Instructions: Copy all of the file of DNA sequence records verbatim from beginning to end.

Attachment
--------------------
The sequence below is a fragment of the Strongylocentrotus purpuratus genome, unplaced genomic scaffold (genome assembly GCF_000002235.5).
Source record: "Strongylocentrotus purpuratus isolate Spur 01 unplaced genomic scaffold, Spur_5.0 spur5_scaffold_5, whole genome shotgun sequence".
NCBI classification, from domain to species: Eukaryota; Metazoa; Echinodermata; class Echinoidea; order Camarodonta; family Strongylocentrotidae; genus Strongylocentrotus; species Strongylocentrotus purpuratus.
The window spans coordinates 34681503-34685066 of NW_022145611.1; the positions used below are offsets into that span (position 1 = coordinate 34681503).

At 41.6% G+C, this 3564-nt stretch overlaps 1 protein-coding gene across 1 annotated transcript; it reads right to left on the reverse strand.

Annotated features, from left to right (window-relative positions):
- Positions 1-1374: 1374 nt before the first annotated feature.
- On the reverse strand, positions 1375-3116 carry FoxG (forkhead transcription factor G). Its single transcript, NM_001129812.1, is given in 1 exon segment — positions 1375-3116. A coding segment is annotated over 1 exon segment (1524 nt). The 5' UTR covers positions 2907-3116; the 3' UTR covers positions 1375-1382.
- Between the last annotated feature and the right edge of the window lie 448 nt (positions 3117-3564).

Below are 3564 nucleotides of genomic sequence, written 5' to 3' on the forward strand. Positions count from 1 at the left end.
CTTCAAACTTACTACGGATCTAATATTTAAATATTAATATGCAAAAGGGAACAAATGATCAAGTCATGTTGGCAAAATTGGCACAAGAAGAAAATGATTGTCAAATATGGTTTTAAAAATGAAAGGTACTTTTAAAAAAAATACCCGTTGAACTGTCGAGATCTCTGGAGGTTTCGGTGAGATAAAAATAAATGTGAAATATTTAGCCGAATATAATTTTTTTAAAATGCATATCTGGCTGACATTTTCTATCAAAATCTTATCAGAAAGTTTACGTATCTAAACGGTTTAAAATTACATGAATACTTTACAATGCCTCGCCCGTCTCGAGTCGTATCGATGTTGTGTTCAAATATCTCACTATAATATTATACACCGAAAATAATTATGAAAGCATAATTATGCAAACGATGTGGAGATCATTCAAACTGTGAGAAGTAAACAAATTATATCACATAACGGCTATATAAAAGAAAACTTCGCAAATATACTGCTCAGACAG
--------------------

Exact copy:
The sequence below is a fragment of the Strongylocentrotus purpuratus genome, unplaced genomic scaffold (genome assembly GCF_000002235.5).
Source record: "Strongylocentrotus purpuratus isolate Spur 01 unplaced genomic scaffold, Spur_5.0 spur5_scaffold_5, whole genome shotgun sequence".
NCBI classification, from domain to species: Eukaryota; Metazoa; Echinodermata; class Echinoidea; order Camarodonta; family Strongylocentrotidae; genus Strongylocentrotus; species Strongylocentrotus purpuratus.
The window spans coordinates 34681503-34685066 of NW_022145611.1; the positions used below are offsets into that span (position 1 = coordinate 34681503).

At 41.6% G+C, this 3564-nt stretch overlaps 1 protein-coding gene across 1 annotated transcript; it reads right to left on the reverse strand.

Annotated features, from left to right (window-relative positions):
- Positions 1-1374: 1374 nt before the first annotated feature.
- On the reverse strand, positions 1375-3116 carry FoxG (forkhead transcription factor G). Its single transcript, NM_001129812.1, is given in 1 exon segment — positions 1375-3116. A coding segment is annotated over 1 exon segment (1524 nt). The 5' UTR covers positions 2907-3116; the 3' UTR covers positions 1375-1382.
- Between the last annotated feature and the right edge of the window lie 448 nt (positions 3117-3564).

Below are 3564 nucleotides of genomic sequence, written 5' to 3' on the forward strand. Positions count from 1 at the left end.
CTTCAAACTTACTACGGATCTAATATTTAAATATTAATATGCAAAAGGGAACAAATGATCAAGTCATGTTGGCAAAATTGGCACAAGAAGAAAATGATTGTCAAATATGGTTTTAAAAATGAAAGGTACTTTTAAAAAAAATACCCGTTGAACTGTCGAGATCTCTGGAGGTTTCGGTGAGATAAAAATAAATGTGAAATATTTAGCCGAATATAATTTTTTTAAAATGCATATCTGGCTGACATTTTCTATCAAAATCTTATCAGAAAGTTTACGTATCTAAACGGTTTAAAATTACATGAATACTTTACAATGCCTCGCCCGTCTCGAGTCGTATCGATGTTGTGTTCAAATATCTCACTATAATATTATACACCGAAAATAATTATGAAAGCATAATTATGCAAACGATGTGGAGATCATTCAAACTGTGAGAAGTAAACAAATTATATCACATAACGGCTATATAAAAGAAAACTTCGCAAATATACTGCTCAGACAG